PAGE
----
Sovereign immunity, however, is not a defense to plaintiff's constitutional claims that the Navy violated his right to procedural due process. In Larson v. Domestic & Foreign Commerce Corp., supra, 337 U.S. at 689-91, 69 S. Ct. at 1461-62, the Supreme Court carved out an amorphous exception to the sovereign immunity doctrine, stating that it does not bar suits, like this one, against government officials where "power has been conferred in form but the grant is lacking in substance because of constitutional invalidity." *fn5" Id. See Berk v. Laird, 429 F.2d 302, 306 (2d Cir. 1970), cert. denied sub nom. Orlando v. Laird, 404 U.S. 869, 92 S. Ct. 94, 30 L. Ed. 2d 113 (1971); Cortright v. Resor, 325 F. Supp. 797, 813 (E.D.N.Y.), rev'd on other grounds, 447 F.2d 245 (2d Cir. 1971), cert. denied sub nom. Cortright v. Froehlke, 405 U.S. 965, 92 S. Ct. 1172, 31 L. Ed. 2d 240 (1972). Thus, sovereign immunity is not a bar to suits against defendants charged with violating the Constitution; and this Court has jurisdiction under Section 1331 to review the constitutionality of the defendants' conduct. See Hampton v. Mow Sun Wong, 426 U.S. at 93 n.5, 96 S. Ct. at 1900 n.5; Doe v. United States Civil Service Comm'n, 483 F. Supp. 539 (S.D.N.Y.1980).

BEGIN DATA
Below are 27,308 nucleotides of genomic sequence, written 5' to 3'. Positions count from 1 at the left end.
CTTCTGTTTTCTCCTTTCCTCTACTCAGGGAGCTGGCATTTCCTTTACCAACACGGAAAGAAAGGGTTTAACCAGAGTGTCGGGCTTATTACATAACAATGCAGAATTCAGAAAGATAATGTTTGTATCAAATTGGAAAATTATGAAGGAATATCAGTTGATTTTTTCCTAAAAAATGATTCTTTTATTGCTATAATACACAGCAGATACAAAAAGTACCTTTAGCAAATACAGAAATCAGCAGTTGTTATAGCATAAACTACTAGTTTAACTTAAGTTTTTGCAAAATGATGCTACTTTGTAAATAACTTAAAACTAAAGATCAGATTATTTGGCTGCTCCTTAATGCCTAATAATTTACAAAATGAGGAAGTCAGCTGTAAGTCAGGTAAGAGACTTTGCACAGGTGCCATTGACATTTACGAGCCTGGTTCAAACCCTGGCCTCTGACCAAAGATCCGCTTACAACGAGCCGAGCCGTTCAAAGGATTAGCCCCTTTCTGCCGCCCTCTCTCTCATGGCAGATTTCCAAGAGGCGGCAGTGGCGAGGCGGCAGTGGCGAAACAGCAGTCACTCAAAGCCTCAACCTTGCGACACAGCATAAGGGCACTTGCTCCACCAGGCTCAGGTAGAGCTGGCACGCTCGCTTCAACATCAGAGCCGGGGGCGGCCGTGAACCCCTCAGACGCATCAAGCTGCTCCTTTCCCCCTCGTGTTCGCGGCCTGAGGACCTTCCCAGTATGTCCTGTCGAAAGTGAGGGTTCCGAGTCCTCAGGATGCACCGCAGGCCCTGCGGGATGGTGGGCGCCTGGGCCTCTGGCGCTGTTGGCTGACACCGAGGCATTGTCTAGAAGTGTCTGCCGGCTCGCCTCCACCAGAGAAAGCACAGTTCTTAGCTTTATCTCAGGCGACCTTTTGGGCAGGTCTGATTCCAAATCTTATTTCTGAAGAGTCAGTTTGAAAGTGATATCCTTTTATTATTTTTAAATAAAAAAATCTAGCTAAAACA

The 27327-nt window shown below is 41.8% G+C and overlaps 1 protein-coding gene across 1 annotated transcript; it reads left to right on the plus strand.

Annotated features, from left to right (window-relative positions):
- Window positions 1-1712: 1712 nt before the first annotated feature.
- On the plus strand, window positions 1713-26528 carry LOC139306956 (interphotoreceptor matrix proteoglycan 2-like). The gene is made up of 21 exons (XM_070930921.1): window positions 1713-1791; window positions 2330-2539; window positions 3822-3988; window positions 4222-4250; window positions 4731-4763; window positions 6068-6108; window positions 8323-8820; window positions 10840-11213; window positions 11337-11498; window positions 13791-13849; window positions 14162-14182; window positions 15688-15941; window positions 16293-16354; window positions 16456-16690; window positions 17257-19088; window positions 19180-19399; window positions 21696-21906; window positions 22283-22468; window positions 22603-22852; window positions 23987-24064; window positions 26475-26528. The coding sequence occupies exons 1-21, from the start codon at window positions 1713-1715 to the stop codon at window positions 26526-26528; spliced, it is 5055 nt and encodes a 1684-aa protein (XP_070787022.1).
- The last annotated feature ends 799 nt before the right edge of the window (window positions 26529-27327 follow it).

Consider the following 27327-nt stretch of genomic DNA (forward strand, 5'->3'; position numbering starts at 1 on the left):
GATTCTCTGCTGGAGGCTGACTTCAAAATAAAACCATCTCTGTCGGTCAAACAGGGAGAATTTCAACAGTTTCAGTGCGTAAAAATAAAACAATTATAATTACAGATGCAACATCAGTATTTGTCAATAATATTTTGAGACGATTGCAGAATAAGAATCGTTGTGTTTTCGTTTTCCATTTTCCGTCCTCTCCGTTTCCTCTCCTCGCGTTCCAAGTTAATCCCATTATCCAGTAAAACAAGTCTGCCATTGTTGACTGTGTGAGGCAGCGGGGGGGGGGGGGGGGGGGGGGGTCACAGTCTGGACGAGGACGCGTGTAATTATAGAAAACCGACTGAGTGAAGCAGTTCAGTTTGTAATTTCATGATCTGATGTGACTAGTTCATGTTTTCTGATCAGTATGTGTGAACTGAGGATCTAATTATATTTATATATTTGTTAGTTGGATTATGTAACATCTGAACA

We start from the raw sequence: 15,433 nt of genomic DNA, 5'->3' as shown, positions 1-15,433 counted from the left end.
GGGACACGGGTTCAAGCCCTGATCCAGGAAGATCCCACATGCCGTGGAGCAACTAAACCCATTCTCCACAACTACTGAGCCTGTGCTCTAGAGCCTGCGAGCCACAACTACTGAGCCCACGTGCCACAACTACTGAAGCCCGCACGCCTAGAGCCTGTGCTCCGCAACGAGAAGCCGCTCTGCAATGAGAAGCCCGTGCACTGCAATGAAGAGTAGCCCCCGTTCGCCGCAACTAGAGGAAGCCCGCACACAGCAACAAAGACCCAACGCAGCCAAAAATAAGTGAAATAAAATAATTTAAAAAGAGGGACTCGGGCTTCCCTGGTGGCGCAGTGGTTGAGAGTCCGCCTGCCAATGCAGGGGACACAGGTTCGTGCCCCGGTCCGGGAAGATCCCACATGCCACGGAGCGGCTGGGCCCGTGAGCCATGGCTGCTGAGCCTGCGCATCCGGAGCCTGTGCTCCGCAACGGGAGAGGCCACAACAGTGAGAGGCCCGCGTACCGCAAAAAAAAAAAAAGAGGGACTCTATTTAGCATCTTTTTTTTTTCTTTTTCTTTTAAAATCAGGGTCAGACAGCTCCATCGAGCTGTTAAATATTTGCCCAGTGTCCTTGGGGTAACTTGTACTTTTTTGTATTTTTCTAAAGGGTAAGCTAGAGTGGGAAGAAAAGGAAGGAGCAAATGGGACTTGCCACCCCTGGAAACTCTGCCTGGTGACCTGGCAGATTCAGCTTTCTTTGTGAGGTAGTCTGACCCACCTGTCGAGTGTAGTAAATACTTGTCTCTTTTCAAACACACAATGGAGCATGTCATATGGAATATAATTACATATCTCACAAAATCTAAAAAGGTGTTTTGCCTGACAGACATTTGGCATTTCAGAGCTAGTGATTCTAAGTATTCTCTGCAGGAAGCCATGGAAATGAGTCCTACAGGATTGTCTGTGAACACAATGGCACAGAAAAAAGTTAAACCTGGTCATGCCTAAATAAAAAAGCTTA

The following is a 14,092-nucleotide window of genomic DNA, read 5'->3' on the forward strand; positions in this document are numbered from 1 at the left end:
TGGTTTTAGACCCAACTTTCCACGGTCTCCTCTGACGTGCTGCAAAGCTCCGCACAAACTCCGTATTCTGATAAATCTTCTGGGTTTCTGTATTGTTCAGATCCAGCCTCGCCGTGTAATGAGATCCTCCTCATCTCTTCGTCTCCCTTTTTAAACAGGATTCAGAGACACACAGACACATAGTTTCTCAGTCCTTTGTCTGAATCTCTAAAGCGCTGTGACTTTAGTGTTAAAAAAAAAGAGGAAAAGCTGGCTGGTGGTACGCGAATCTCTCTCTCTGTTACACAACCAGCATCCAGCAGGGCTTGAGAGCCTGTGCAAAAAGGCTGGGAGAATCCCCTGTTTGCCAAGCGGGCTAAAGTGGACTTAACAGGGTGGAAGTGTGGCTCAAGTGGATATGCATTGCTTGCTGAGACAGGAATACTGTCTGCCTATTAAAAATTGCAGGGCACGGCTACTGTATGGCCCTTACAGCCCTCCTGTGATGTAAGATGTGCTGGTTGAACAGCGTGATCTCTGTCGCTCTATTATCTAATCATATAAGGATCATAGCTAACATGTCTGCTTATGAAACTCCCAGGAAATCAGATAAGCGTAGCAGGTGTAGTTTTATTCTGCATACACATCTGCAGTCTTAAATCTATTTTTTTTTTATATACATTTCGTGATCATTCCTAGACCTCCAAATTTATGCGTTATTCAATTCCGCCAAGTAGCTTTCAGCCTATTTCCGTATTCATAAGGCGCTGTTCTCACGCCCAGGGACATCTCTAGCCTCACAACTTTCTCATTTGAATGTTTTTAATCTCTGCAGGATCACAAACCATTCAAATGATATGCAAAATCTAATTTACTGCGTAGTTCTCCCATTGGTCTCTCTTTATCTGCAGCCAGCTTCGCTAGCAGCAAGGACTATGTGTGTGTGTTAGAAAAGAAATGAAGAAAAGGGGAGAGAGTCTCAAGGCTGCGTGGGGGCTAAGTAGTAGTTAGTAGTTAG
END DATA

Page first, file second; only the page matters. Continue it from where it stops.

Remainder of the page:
Although this Court has jurisdiction to review plaintiff's procedural due process claims, summary judgment must be granted to the defendants because neither a property interest nor a liberty interest is implicated in this case.

 A. Property Interest

 It is axiomatic that an individual has no property interest in federal employment unless he has a specific entitlement to that position. Board of Regents v. Roth, 408 U.S. 564, 577, 92 S. Ct. 2701, 2709, 33 L. Ed. 2d 548 (1972). Subject to narrow due process limitations, the federal government has the right to summarily discharge its employees. See Cafeteria & Restaurant Workers Union v. McElroy, 367 U.S. 886, 81 S. Ct. 1743, 6 L. Ed. 2d 1230 (1961). Indeed, "(d)ismissal from federal employment is largely a matter of executive agency discretion. Particularly is this true during the probationary period." Toohey v. Nitze, 429 F.2d 1332, 1334 (9th Cir. 1970).